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|Oracle Solaris Studio 12.3: Debugging a Program With dbx Oracle Solaris Studio 12.3 Information Library|
Using addresses and the examine or x command, you can examine the content of memory locations as well as print the assembly language instruction at each address. Using a command derived from adb(1), the assembly language debugger, you can query for:
The address, using the = (equal sign) character
The contents stored at an address, using the / (slash) character
Use the examine command, or its alias x, to display memory contents or addresses.
Use the following syntax to display the contents of memory starting at address for count items in format format. The default address is the next one after the last address previously displayed. The default count is 1. The default format is the same as was used in the previous examine command, or X if this is the first command given.
The syntax for the examine command is:
examine [address] [/ [count] [format]]
To display the contents of memory from address1 through address2 inclusive, in format format, type:
examine address1, address2 [/ [format]]
Display the address, instead of the contents of the address in the given format by typing:
examine address = [format]
To print the value stored at the next address after the one last displayed by examine, type:
examine +/ i
To print the value of an expression, enter the expression as an address:
examine address=format examine address=
The address is any expression resulting in or usable as an address. The address may be replaced with a + (plus sign), which displays the contents of the next address in the default format.
For example, the following are valid addresses:
Symbolic addresses used to display memory are specified by preceding a name with an ampersand (&). Function names can be used without the ampersand; &main is equal to main. Registers are denoted by preceding a name with a dollar sign ($).
The format is the address display format in which dbx displays the results of a query. The output produced depends on the current display format. To change the display format, supply a different format code.
The count is a repetition count in decimal. The increment size depends on the memory display format.
The following examples show how to use an address with count and format options to display five successive disassembled instructions starting from the current stopping point.
For SPARC based systems:
(dbx) stepi stopped in main at 0x108bc 0x000108bc: main+0x000c: st %l0, [%fp - 0x14] (dbx) x 0x108bc/5i 0x000108bc: main+0x000c: st %l0, [%fp - 0x14] 0x000108c0: main+0x0010: mov 0x1,%l0 0x000108c4: main+0x0014: or %l0,%g0, %o0 0x000108c8: main+0x0018: call 0x00020b90 [unresolved PLT 8: malloc] 0x000108cc: main+0x001c: nop
For x86 based systems:
(dbx) x &main/5i 0x08048988: main : pushl %ebp 0x08048989: main+0x0001: movl %esp,%ebp 0x0804898b: main+0x0003: subl $0x28,%esp 0x0804898e: main+0x0006: movl 0x8048ac0,%eax 0x08048993: main+0x000b: movl %eax,-8(%ebp)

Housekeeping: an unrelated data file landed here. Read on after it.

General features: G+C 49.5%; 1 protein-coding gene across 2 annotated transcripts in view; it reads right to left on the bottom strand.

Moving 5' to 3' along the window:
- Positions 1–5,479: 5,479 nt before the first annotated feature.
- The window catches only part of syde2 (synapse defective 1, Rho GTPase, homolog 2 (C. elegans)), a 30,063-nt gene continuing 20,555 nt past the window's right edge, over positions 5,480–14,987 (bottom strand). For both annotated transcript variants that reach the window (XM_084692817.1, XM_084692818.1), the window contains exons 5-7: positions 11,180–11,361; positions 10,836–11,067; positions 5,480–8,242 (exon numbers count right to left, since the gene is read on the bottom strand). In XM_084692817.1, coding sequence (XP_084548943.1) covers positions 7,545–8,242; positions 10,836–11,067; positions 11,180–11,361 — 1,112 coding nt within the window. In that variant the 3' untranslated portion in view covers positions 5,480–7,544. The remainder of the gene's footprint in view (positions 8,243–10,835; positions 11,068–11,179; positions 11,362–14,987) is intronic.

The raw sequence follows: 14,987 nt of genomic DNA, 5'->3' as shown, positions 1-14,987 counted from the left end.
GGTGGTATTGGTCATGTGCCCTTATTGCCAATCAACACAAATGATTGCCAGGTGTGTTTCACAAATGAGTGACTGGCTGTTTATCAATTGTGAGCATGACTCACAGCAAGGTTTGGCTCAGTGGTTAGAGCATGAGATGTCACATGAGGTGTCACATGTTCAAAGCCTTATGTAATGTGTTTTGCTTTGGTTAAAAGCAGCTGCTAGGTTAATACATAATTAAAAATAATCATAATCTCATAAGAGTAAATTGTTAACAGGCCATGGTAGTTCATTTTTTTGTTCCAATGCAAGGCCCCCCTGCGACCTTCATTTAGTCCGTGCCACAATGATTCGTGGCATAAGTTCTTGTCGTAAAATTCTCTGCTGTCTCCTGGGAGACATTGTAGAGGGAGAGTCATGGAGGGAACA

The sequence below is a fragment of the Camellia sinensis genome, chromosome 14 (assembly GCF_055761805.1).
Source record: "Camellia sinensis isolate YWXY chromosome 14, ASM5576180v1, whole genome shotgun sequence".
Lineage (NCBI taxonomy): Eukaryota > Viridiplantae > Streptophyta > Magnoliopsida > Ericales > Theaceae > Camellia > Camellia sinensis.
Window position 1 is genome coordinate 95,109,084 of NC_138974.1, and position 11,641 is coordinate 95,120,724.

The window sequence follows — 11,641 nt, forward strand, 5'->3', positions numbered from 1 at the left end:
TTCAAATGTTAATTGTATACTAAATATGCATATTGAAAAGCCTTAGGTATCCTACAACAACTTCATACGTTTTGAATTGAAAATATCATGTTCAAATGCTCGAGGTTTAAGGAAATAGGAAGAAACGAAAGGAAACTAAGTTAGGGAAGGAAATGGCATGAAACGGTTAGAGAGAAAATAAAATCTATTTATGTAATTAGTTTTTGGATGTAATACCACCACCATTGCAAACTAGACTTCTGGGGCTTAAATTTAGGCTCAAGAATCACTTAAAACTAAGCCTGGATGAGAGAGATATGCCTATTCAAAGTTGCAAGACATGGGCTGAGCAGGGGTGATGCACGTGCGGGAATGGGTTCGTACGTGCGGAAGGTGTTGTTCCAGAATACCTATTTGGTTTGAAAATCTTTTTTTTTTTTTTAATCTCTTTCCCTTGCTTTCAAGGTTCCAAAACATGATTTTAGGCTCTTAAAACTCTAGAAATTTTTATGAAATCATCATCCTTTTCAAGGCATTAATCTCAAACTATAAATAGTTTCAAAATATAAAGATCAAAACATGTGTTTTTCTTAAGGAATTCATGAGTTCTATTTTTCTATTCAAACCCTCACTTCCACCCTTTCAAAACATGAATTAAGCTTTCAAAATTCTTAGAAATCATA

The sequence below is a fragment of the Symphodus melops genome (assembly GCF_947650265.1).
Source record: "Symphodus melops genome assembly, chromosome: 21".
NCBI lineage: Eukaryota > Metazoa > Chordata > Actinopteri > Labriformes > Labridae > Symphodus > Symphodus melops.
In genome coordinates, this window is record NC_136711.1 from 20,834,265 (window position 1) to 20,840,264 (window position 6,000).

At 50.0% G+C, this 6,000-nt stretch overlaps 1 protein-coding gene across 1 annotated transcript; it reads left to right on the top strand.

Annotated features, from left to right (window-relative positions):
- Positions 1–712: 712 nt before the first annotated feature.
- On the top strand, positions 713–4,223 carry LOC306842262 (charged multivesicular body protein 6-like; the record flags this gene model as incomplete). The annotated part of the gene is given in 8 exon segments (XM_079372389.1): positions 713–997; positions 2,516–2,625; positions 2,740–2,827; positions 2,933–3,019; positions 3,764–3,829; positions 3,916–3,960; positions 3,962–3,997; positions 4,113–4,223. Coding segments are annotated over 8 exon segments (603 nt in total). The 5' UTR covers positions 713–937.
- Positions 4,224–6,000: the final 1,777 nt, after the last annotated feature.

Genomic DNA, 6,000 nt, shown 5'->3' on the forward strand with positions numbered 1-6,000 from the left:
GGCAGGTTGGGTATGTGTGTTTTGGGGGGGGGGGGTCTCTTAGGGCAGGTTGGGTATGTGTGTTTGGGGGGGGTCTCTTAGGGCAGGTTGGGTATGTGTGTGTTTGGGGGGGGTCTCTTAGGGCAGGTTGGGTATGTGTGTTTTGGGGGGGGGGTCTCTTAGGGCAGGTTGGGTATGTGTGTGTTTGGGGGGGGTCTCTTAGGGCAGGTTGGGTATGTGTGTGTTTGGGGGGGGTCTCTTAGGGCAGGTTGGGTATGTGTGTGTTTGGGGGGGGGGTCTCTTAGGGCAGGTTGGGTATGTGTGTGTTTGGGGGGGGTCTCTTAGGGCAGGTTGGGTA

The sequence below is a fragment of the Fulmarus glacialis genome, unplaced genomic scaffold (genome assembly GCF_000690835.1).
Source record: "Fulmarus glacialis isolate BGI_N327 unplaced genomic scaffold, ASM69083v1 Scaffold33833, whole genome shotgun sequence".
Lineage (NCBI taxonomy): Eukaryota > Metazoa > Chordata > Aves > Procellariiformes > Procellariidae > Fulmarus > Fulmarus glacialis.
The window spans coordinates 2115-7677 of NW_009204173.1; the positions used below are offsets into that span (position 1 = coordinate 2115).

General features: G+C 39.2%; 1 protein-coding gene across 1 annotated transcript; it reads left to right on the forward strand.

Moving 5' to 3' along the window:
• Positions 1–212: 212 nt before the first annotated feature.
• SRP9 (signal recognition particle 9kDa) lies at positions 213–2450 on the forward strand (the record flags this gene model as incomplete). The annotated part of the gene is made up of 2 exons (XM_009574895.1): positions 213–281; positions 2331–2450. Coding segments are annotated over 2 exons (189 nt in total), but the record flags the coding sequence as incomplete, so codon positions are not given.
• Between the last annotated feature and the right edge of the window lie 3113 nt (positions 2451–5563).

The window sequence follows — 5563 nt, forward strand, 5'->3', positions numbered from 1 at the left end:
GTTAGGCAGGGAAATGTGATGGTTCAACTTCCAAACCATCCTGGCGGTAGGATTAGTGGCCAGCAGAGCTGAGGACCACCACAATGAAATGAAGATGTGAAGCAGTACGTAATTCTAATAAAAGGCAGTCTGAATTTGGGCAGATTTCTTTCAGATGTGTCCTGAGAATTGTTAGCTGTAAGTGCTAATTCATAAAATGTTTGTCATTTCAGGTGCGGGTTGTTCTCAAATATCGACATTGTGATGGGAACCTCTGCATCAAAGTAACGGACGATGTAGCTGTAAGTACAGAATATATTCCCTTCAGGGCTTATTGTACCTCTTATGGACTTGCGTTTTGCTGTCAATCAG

The dis command is equivalent to the examine command with i as the default display format.
Here is the syntax for the dis command.
dis [address] [address1, address2] [/count]
The dis command:
Without arguments displays 10 instructions starting at +.
With the address argument only, disassembles 10 instructions starting at address.
With the address argument and a count, disassembles count instructions starting at address.
With the address1 and address2 arguments, disassembles instructions from address1 through address2.
With only a count, displays count instructions starting at +.
To display source lines with their corresponding assembly instructions, use the listi command, which is equivalent to the command list -i. See the discussion of list -i in Printing a Source Listing.
For SPARC based systems:
(dbx) listi 13, 14 13 i = atoi(argv); 0x0001083c: main+0x0014: ld [%fp + 0x48], %l0 0x00010840: main+0x0018: add %l0, 0x4, %l0 0x00010844: main+0x001c: ld [%l0], %l0 0x00010848: main+0x0020: or %l0, %g0, %o0 0x0001084c: main+0x0024: call 0x000209e8 [unresolved PLT 7: atoi] 0x00010850: main+0x0028: nop 0x00010854: main+0x002c: or %o0, %g0, %l0 0x00010858: main+0x0030: st %l0, [%fp - 0x8] 14 j = foo(i); 0x0001085c: main+0x0034: ld [%fp - 0x8], %l0 0x00010860: main+0x0038: or %l0, %g0, %o0 0x00010864: main+0x003c: call foo 0x00010868: main+0x0040: nop 0x0001086c: main+0x0044: or %o0, %g0, %l0 0x00010870: main+0x0048: st %l0, [%fp - 0xc]
For x86 based systems:
(dbx) listi 13, 14 13 i = atoi(argv); 0x080488fd: main+0x000d: movl 12(%ebp),%eax 0x08048900: main+0x0010: movl 4(%eax),%eax 0x08048903: main+0x0013: pushl %eax 0x08048904: main+0x0014: call atoi <0x8048798> 0x08048909: main+0x0019: addl $4,%esp 0x0804890c: main+0x001c: movl %eax,-8(%ebp) 14 j = foo(i); 0x0804890f: main+0x001f: movl -8(%ebp),%eax 0x08048912: main+0x0022: pushl %eax 0x08048913: main+0x0023: call foo <0x80488c0> 0x08048918: main+0x0028: addl $4,%esp 0x0804891b: main+0x002b: movl %eax,-12(%ebp)